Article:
By Ben Baker
Danny Care is urging Chislehurst & Sidcup Grammar School to give it their all at the 75th anniversary of the Rosslyn Park HSBC National Schools Sevens next week, insisting you never know where it might take you.
Care may have just helped England finish second in this year’s Six Nations but his first foray into international rugby came in the shorter format of the game, helping the national Sevens team win silver at the 2006 Commonwealth Games in Melbourne.
He hasn’t forgotten those early days and, while he is straight back into domestic duties with Harlequins, he will be keeping an eye out for the next generation at next week’s Rosslyn Park Sevens, which is celebrating its 75th anniversary.
And with Sevens now on the Olympic programme for the Rio 2016 Games, 27-year-old Care believes Chislehurst & Sidcup Grammar School should give the competition everything they have got with the future of the sport only set to get bigger and better.
“I have some unbelievable memories of my time in the Sevens game and I am sure the guys at Chislehurst & Sidcup Grammar School will have a great time down at Rosslyn Park and it could be the start of something special for them,” said Care, HSBC Ambassador for the Rosslyn Park HSBC National Schools Sevens.
“I went to some amazing places with England Sevens, all around the world, and made some great friends and played with some unbelievable players that went on to do great things, guys like Mathew Tait, David Strettle, Luke Narraway and Tom Varndell for example.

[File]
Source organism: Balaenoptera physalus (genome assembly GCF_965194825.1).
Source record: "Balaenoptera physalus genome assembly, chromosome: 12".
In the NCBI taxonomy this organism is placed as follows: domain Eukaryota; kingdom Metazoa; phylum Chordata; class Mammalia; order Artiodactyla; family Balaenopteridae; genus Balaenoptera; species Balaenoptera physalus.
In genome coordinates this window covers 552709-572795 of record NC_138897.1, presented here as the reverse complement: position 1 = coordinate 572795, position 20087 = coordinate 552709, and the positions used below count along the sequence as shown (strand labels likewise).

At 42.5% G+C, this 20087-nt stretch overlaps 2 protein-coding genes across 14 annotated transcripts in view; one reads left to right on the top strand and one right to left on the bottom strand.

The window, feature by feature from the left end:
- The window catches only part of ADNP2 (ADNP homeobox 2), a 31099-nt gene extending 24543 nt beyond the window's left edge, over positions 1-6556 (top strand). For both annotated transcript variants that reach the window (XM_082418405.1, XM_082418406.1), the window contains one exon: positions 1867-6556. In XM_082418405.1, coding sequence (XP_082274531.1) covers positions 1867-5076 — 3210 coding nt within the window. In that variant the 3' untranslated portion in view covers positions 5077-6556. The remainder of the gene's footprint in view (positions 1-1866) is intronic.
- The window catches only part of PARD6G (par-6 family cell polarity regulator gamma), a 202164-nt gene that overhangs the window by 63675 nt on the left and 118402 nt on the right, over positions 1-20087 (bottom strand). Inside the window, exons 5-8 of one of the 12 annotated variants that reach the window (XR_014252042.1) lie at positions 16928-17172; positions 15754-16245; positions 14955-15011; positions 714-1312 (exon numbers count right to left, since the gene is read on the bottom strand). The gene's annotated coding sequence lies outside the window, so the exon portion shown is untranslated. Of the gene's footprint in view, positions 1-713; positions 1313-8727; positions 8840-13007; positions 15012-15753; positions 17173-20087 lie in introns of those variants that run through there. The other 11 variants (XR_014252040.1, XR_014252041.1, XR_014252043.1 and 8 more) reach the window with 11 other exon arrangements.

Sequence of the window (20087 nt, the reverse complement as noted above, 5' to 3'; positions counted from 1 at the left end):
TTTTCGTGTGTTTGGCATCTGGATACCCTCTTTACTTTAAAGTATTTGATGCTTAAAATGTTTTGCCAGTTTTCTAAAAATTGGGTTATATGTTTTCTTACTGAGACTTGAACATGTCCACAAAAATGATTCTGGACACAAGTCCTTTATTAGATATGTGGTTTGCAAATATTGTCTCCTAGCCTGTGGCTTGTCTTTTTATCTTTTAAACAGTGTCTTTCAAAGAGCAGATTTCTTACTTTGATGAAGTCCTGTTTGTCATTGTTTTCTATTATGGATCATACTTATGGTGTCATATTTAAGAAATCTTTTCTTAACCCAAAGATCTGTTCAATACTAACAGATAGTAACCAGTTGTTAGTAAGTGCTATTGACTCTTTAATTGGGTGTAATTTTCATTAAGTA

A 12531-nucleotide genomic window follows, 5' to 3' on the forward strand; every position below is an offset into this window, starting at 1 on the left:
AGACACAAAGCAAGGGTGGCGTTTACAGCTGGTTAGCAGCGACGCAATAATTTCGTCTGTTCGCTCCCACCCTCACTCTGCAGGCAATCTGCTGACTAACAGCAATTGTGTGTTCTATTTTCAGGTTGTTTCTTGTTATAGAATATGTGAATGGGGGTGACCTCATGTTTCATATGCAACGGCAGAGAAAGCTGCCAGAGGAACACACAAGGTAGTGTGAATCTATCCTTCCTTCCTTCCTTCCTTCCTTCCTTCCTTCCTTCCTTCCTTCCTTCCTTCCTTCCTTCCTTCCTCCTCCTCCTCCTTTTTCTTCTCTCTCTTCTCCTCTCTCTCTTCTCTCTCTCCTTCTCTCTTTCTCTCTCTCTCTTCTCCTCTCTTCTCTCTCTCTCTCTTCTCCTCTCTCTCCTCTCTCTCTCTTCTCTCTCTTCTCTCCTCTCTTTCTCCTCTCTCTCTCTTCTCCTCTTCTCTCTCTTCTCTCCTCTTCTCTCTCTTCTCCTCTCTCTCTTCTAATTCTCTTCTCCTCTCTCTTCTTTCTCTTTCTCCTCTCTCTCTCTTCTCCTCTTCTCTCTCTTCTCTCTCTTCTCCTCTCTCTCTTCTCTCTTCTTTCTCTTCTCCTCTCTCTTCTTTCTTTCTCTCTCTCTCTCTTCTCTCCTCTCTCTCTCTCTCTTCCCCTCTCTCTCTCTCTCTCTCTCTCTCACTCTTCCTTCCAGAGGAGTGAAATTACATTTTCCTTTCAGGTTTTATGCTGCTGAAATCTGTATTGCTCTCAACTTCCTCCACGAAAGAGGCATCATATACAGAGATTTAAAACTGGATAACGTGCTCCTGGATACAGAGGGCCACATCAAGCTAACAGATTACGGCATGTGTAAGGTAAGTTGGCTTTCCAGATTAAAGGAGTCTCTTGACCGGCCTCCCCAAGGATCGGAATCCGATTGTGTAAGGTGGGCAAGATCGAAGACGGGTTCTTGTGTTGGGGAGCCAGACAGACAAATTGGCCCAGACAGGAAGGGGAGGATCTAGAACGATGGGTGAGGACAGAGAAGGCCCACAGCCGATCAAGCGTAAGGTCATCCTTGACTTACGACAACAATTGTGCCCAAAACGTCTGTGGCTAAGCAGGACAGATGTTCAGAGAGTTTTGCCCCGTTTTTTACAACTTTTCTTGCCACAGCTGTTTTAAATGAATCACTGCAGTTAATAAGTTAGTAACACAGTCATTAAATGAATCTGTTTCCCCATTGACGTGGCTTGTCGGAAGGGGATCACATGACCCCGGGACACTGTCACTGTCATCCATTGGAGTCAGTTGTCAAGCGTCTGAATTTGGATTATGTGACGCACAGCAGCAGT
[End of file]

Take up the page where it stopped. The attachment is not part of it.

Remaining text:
“It led to me winning a silver for England which was the highlight of my Sevens career and now with it being in the Olympics it is a great opportunity for guys to go on and represent Great Britain and win some silverware for their country.
“Tournaments such as the Rosslyn Park Sevens are crucial for starting that journey and it could lead to an Olympics so best of luck to Chislehurst & Sidcup Grammar School.”
During his time at Prince Henry’s Grammar School in Otley, Care didn’t turn out at the Rosslyn Park Sevens but he wished he could have with the him seeing it as the perfect opportunity to hammer home some regional dominance.
“I unfortunately never got to play in the Rosslyn Park Sevens as my school weren’t in it when I was there but I would have loved to,” he added.
“As a northerner there was nothing better than getting one over the southerners and that is the great thing about the competition, it gives you that competitive edge from an early age.”
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